The Kansas agriculture community was dealt a second blow this week with the news that Mississippi Senator Thad Cochran would be taking over as ranking member of the Senate Agriculture Committee. Cochran has more seniority in the U.S. Senate than Kansas Senator Pat Roberts, who previously served as ranking member of the Senate Ag Committee.
This comes on the heals of Rep. Tim Huelskamp’s removal from the U.S. House Agriculture Committee. His replacement will not be a member of the Kansas delegation.
Roberts could have fought his removal from committee leadership but instead chose to graceful step aside, acknowledging the change and taking on leadership opportunities on other committees. (Read more about Robert’s new leadership positions at http://hutchnews.com/Todaystop/roberts-ag-A1)
In a period when politicians behave more like school children then leaders, it’s refreshing to see a lawmaker not only gracefully step aside, but continue to work across the aisle to pass legislation and do what he can to represent his constituents. Roberts could have thrown a fit, objected to the change or publicly complain about Cochran’s new leadership role. He, instead, took the high road and found a way to make lemonade from the lemons he was dealt.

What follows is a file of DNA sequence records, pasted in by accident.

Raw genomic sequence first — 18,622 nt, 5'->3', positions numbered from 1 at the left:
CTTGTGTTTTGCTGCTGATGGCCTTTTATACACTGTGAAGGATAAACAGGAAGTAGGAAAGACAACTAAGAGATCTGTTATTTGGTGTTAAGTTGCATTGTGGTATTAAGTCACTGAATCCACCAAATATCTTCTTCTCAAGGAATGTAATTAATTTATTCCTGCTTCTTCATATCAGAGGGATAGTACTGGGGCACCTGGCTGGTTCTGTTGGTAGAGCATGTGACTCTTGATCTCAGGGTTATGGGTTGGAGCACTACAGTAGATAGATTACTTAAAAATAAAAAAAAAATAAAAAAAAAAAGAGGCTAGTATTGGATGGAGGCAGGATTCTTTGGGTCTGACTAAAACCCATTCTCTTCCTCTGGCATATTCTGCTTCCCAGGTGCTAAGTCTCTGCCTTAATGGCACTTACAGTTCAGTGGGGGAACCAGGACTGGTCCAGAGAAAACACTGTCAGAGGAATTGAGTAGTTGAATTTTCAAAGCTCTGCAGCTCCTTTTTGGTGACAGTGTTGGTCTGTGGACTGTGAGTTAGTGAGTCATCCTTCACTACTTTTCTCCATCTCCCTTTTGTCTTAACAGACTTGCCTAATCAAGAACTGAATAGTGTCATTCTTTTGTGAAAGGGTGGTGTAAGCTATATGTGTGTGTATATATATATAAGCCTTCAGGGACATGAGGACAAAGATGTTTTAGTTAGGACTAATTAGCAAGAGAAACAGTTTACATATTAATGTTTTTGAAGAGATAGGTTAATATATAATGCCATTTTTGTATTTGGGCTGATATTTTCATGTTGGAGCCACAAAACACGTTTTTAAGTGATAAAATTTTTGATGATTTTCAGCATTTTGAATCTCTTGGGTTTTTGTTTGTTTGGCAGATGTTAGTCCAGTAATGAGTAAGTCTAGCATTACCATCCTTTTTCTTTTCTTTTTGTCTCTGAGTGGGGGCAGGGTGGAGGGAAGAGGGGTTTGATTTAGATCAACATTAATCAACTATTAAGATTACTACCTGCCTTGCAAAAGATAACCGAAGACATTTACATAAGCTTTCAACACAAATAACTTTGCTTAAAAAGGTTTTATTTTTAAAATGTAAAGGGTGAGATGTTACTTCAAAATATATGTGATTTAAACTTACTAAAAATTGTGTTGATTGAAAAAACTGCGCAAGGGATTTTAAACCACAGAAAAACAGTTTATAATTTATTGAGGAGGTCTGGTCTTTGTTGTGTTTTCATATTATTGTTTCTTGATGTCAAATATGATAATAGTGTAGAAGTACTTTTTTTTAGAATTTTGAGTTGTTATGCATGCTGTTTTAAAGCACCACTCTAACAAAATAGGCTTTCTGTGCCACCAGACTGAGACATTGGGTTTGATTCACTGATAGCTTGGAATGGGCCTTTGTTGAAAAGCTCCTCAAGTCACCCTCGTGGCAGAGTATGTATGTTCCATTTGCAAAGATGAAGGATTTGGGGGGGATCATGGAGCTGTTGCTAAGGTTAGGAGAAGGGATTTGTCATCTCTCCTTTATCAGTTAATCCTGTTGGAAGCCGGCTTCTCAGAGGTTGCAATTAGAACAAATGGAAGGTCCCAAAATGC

I have had the pleasure of meeting Senator Roberts. Earlier this year, his agriculture staff made a stop at our farm as part of a state-wide tour of the agriculture industry. They took the time to ask my husband and I what we wanted and needed to see in the 2012 farm bill and get our opinion on crop insurance, direct payments and other hot-topic items. It was refreshing and an opportunity I will never forget. He also took the opportunity to show off his great state by hosting a farm bill hearing in Wichita earlier this spring.
Roberts has always been a great advocate for Kansas agriculture and we hope to continue seeing him represent our needs as the debate of the 2012 farm bill continues. Both the Senate and House agriculture committees now have more representation from states with speciality crops and farmers that have long depended on direct payments. Kansas and other Midwest states will now have to fight even harder to retain current crop insurance programs, which have become vital to most farming operations. It will be a long fight but I know Kansas farmers, and lawmakers, are up the challenge.